Bangko Sentral Governor Rafael B. Buenaventura announced today that as of end-September 2001, the country’s outstanding external debt approved by/registered with the Bangko Sentral ng Pilipinas (BSP) stood at US$52.426 billion, up by 3 percent (or US$1.53 billion) from the end-June level of US$50.895 billion.
The increase in debt stock resulted largely from upward revaluation adjustments (US$904 million) of liabilities denominated in third currencies (or non-US dollar credits), which appreciated vis-à-vis the US dollar during the period. Net availments by non-bank private borrowers (US$300 million) and by BSP (US$400 million) for reserve management purposes also contributed to the upward movement. Adjustments to reflect the increase in Philippine debt papers held by residents, however, reduced the level by US$134 million during the same period.
Major beneficiaries of loan disbursements were projects in the following areas: power generation and energy development; communications, transportation and other infrastructure projects; debt refinancing; and budgetary support.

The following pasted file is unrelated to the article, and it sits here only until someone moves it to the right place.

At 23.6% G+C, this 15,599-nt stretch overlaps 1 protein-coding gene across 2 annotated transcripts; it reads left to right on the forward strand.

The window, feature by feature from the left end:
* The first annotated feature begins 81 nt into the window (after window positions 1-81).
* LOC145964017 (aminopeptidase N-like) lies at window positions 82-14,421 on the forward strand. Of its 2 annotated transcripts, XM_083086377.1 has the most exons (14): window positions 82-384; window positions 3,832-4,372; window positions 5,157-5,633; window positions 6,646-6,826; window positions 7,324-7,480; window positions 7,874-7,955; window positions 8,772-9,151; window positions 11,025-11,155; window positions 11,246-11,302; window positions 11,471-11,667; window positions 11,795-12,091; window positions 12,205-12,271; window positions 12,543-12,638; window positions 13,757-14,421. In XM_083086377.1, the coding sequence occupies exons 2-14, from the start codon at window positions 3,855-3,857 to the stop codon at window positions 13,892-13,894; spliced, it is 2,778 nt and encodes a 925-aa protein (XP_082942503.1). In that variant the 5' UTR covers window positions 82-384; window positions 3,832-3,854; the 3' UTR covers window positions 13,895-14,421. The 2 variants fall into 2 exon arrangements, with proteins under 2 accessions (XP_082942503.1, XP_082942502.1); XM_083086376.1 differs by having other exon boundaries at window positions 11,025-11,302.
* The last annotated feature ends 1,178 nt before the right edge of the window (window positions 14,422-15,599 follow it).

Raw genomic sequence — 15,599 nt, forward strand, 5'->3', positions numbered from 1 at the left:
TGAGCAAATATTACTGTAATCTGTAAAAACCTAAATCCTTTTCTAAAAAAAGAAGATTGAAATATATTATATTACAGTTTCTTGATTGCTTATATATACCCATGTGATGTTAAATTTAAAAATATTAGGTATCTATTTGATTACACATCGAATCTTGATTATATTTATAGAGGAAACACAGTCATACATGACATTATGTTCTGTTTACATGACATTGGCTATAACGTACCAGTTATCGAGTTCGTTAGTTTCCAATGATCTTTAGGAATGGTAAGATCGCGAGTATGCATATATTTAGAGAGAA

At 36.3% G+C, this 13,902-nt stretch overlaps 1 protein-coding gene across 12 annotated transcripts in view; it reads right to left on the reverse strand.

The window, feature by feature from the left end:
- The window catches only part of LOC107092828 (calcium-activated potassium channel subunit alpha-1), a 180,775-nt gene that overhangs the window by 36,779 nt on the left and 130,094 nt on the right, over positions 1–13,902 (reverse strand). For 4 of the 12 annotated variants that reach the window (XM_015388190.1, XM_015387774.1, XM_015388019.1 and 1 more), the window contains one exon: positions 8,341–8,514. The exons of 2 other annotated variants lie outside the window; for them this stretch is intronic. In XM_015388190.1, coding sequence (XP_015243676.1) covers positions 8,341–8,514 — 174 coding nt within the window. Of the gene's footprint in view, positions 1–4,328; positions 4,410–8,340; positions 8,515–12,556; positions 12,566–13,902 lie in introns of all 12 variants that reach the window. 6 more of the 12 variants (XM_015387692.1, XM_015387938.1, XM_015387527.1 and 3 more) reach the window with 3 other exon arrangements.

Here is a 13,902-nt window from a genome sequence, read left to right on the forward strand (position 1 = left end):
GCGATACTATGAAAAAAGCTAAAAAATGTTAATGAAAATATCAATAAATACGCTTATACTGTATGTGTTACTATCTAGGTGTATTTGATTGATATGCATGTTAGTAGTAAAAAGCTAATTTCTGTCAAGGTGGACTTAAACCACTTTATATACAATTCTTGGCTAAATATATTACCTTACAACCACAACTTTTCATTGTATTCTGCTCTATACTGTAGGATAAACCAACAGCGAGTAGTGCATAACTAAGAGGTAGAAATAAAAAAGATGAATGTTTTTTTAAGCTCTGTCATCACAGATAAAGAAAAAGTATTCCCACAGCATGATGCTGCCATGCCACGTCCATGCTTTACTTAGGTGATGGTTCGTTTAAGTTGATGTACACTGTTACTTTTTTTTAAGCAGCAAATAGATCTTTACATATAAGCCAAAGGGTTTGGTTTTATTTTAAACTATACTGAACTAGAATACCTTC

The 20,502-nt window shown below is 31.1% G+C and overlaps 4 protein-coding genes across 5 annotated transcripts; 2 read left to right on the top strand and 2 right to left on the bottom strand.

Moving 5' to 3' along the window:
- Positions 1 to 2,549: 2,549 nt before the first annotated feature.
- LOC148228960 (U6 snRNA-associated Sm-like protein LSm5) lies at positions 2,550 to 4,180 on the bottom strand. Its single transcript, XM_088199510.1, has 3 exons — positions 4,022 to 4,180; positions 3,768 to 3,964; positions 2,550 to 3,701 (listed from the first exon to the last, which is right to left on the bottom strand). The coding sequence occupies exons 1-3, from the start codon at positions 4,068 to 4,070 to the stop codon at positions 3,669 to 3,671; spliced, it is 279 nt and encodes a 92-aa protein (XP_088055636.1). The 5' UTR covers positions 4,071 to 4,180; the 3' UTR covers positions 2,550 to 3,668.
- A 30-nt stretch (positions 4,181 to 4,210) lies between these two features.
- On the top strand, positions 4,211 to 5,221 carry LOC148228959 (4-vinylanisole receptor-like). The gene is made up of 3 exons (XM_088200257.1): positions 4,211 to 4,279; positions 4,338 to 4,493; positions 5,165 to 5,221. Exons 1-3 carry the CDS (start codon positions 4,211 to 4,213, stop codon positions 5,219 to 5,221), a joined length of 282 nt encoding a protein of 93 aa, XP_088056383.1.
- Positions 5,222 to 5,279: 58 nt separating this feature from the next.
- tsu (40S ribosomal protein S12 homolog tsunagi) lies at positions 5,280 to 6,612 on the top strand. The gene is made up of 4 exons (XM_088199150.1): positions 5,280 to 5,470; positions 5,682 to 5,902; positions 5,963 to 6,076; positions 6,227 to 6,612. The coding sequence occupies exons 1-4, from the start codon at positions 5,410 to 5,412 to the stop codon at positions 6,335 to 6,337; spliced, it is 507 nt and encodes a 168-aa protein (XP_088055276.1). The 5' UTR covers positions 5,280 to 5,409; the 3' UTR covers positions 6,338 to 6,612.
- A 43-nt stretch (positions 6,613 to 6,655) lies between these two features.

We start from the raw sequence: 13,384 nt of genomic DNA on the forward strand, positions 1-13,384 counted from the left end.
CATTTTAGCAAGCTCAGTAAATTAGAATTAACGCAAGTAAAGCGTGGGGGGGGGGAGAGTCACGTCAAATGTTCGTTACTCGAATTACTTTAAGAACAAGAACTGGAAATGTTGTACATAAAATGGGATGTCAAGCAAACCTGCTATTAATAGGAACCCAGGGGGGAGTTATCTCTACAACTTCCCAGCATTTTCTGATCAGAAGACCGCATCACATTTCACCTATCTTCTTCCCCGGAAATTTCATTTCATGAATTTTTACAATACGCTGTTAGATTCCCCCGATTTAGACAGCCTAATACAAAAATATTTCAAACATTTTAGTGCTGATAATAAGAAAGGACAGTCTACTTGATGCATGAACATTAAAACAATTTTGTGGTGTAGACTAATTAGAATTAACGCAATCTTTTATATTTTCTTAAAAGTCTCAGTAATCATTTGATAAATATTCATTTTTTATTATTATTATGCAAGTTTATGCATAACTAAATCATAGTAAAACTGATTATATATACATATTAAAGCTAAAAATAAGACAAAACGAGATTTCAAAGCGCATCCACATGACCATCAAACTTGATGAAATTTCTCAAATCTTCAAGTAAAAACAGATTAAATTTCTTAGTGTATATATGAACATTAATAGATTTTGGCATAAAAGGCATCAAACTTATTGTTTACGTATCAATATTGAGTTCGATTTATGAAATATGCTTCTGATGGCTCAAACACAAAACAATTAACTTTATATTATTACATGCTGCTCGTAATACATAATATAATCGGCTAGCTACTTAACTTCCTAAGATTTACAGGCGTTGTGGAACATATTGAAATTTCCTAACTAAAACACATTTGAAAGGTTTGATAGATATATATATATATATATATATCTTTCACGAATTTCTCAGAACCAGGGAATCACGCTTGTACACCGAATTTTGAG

Governor Buenaventura said further that: “The maturity profile of outstanding debt remained favorable and essentially unchanged from previous quarters with medium and long-term accounts comprising 89 percent of the total, with a weighted average maturity of more than 16 years.” The country’s external position likewise remained comfortable, with Gross International Reserves equivalent to more than 2.5 times the level of outstanding short-term accounts (those with original maturities of up to one year).
Obligations of the public sector (consisting of the National Government, government-owned and controlled corporations, BSP and other government financial institutions) comprised 65 percent of total external debt, with the balance pertaining to the private sector.
Amounts owed to official creditors (foreign governments and their export credit agencies as well as international financial institutions like the World Bank and Asian Development Bank) accounted for 49 percent of outstanding external obligations. Debt securities (such as bonds and notes) that are generally traded in offshore capital markets represented about a quarter (24.5 percent) of the total, while 22 percent pertained to obligations to private banks and other foreign financial institutions.
Governor Buenaventura said that the bulk of the country’s external debt remained denominated in two major currencies namely, the US Dollar (56 percent) and the Japanese Yen (26 percent). The balance is denominated in 24 other currencies.